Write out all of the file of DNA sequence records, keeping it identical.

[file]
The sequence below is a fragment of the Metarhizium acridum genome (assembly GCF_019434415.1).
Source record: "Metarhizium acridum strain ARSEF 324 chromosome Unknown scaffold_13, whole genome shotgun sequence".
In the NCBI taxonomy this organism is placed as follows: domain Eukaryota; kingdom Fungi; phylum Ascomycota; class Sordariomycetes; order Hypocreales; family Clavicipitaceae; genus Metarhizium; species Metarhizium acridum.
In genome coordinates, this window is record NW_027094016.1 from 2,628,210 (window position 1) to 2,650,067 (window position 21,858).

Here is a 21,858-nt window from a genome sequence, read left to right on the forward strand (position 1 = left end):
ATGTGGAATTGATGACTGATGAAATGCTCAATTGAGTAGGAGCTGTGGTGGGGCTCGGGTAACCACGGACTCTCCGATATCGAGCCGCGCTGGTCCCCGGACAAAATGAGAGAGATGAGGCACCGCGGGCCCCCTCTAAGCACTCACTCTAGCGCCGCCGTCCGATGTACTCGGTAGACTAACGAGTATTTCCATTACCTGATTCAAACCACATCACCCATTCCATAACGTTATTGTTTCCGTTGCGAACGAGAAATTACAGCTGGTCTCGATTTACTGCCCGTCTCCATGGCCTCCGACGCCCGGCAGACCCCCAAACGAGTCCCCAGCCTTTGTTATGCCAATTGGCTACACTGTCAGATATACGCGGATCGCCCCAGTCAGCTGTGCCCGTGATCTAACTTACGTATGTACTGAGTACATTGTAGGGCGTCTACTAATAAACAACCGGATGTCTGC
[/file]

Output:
The sequence below is a fragment of the Metarhizium acridum genome (assembly GCF_019434415.1).
Source record: "Metarhizium acridum strain ARSEF 324 chromosome Unknown scaffold_13, whole genome shotgun sequence".
In the NCBI taxonomy this organism is placed as follows: domain Eukaryota; kingdom Fungi; phylum Ascomycota; class Sordariomycetes; order Hypocreales; family Clavicipitaceae; genus Metarhizium; species Metarhizium acridum.
In genome coordinates, this window is record NW_027094016.1 from 2,628,210 (window position 1) to 2,650,067 (window position 21,858).

Here is a 21,858-nt window from a genome sequence, read left to right on the forward strand (position 1 = left end):
ATGTGGAATTGATGACTGATGAAATGCTCAATTGAGTAGGAGCTGTGGTGGGGCTCGGGTAACCACGGACTCTCCGATATCGAGCCGCGCTGGTCCCCGGACAAAATGAGAGAGATGAGGCACCGCGGGCCCCCTCTAAGCACTCACTCTAGCGCCGCCGTCCGATGTACTCGGTAGACTAACGAGTATTTCCATTACCTGATTCAAACCACATCACCCATTCCATAACGTTATTGTTTCCGTTGCGAACGAGAAATTACAGCTGGTCTCGATTTACTGCCCGTCTCCATGGCCTCCGACGCCCGGCAGACCCCCAAACGAGTCCCCAGCCTTTGTTATGCCAATTGGCTACACTGTCAGATATACGCGGATCGCCCCAGTCAGCTGTGCCCGTGATCTAACTTACGTATGTACTGAGTACATTGTAGGGCGTCTACTAATAAACAACCGGATGTCTGC